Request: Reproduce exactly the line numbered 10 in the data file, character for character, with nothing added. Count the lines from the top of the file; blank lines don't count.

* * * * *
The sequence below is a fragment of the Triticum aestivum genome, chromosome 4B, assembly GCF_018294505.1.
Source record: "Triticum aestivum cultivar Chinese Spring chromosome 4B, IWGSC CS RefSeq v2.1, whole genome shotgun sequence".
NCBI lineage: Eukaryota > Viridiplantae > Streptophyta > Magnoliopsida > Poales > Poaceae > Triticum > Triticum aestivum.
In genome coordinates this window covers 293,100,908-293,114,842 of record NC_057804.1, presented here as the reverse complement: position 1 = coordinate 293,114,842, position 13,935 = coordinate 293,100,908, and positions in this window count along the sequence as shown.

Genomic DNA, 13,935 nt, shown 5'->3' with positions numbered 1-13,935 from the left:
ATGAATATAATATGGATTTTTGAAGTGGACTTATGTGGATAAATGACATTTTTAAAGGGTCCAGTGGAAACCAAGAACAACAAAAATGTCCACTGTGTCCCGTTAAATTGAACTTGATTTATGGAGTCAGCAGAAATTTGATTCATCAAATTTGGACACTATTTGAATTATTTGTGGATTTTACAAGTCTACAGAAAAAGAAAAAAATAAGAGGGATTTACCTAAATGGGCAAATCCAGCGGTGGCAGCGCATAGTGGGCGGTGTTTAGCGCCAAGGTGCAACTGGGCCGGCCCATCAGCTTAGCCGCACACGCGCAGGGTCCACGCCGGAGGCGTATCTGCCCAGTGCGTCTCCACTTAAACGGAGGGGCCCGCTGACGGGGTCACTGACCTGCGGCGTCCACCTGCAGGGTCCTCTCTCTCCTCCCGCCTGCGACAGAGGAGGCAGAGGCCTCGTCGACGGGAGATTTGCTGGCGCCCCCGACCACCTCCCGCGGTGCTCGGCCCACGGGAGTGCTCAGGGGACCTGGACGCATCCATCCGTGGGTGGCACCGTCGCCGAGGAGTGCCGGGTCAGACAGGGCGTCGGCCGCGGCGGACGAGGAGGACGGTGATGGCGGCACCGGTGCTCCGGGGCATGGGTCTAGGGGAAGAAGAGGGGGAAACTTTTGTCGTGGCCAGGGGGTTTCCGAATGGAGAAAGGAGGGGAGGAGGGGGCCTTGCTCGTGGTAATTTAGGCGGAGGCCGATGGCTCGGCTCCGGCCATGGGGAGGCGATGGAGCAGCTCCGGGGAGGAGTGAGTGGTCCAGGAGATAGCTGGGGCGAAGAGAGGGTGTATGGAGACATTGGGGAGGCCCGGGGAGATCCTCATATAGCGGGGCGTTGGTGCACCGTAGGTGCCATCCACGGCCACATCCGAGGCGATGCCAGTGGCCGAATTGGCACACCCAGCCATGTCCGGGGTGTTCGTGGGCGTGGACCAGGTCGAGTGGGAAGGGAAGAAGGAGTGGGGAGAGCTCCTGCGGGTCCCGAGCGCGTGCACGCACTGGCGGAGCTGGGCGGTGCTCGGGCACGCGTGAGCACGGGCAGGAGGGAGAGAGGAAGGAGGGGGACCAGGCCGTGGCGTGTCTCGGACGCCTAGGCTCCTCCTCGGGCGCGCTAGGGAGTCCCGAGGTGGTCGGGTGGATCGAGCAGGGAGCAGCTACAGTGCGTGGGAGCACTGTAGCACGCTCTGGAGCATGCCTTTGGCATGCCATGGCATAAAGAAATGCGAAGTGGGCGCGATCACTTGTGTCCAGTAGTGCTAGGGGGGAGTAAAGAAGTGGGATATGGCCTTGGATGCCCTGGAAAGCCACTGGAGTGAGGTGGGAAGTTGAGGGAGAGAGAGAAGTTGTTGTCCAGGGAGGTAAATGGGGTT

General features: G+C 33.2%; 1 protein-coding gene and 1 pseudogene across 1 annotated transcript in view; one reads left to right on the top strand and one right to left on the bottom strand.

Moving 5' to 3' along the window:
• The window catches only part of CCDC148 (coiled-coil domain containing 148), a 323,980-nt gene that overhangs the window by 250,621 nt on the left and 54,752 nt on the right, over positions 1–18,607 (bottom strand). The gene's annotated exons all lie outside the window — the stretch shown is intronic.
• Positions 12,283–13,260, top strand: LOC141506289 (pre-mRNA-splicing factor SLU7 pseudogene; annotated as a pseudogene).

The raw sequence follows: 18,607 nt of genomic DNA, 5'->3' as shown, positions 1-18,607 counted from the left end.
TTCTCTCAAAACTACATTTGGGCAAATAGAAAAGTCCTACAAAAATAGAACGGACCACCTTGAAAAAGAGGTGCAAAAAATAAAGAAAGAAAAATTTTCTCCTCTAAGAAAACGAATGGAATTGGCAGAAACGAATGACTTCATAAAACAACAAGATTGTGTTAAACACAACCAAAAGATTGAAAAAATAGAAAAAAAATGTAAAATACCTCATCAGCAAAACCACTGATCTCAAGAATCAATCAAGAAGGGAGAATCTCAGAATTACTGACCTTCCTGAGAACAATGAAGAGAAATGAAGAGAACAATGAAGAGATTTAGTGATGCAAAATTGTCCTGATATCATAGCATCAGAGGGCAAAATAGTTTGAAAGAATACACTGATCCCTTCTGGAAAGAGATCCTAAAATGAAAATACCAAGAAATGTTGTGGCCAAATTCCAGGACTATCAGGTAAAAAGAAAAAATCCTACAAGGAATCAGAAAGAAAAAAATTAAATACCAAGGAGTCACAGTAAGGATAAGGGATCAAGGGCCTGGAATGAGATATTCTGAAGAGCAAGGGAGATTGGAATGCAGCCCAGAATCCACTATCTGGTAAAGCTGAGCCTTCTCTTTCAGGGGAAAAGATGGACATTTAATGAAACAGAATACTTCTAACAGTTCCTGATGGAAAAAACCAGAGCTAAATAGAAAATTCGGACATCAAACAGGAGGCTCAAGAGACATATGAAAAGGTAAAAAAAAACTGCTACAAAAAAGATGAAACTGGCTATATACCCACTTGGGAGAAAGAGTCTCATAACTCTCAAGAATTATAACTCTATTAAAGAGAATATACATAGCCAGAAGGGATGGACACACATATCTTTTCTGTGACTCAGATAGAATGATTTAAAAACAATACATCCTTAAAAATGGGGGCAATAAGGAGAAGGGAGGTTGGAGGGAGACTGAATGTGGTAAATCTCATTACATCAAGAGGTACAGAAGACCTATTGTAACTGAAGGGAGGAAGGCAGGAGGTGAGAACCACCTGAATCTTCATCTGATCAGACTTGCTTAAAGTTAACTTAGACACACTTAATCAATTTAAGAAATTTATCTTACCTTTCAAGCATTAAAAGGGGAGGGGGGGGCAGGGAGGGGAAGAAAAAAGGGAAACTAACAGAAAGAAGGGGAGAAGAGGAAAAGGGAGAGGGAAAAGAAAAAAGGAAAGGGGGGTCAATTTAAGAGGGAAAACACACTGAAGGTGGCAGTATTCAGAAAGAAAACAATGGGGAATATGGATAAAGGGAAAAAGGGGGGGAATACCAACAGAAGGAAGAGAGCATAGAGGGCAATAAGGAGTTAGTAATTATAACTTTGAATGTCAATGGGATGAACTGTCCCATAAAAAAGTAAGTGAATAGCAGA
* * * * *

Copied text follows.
• Positions 12,283–13,260, top strand: LOC141506289 (pre-mRNA-splicing factor SLU7 pseudogene; annotated as a pseudogene).